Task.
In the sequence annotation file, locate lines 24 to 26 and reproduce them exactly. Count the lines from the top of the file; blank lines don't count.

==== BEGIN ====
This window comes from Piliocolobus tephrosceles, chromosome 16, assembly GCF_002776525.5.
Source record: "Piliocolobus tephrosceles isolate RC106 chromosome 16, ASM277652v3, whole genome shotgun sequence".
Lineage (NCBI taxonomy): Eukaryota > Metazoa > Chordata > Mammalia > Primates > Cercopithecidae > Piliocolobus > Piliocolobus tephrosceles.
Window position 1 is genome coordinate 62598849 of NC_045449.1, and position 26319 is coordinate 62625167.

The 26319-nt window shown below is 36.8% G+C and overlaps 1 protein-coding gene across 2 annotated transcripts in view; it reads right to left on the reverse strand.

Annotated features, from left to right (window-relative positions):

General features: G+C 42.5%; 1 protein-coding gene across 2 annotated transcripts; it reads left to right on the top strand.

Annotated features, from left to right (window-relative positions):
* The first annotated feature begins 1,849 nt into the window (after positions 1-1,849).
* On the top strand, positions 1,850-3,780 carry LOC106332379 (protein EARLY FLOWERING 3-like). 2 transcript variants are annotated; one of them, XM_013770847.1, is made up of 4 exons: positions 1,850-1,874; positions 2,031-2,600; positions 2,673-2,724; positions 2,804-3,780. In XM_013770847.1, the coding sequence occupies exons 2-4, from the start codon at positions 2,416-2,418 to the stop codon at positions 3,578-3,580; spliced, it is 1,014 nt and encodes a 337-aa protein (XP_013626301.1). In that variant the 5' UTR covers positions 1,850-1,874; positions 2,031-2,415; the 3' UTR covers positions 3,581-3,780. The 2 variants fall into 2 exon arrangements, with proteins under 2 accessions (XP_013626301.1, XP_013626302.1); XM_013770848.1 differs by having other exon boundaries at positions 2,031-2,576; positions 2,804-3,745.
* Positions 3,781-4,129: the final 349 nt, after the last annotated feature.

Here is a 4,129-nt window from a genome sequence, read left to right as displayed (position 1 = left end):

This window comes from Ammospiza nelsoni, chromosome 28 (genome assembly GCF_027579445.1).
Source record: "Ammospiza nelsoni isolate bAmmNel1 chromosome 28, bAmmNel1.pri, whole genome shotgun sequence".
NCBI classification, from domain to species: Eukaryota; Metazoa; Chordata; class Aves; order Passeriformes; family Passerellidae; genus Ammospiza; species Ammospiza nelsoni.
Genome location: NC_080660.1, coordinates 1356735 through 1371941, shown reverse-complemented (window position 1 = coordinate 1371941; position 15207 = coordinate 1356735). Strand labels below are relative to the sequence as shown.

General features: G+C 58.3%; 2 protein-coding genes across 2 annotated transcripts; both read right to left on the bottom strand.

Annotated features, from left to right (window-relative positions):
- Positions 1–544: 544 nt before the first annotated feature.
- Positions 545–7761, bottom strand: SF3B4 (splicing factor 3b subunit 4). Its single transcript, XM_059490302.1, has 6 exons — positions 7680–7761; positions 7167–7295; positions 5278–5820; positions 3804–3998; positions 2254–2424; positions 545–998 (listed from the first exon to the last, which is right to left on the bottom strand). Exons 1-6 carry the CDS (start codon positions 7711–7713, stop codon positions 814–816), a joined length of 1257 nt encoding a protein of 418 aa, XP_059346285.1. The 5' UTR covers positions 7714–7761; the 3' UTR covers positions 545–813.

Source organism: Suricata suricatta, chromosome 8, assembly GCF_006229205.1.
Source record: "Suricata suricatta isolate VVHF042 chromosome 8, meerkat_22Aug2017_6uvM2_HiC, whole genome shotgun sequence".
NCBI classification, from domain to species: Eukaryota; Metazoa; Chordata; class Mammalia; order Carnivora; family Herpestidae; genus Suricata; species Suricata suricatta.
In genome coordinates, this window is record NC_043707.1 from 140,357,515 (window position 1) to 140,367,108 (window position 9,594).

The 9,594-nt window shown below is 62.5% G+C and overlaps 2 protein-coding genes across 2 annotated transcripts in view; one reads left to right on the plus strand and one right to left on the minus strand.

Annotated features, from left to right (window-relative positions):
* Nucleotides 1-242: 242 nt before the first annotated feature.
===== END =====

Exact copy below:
In genome coordinates, this window is record NC_043707.1 from 140,357,515 (window position 1) to 140,367,108 (window position 9,594).

The 9,594-nt window shown below is 62.5% G+C and overlaps 2 protein-coding genes across 2 annotated transcripts in view; one reads left to right on the plus strand and one right to left on the minus strand.

Annotated features, from left to right (window-relative positions):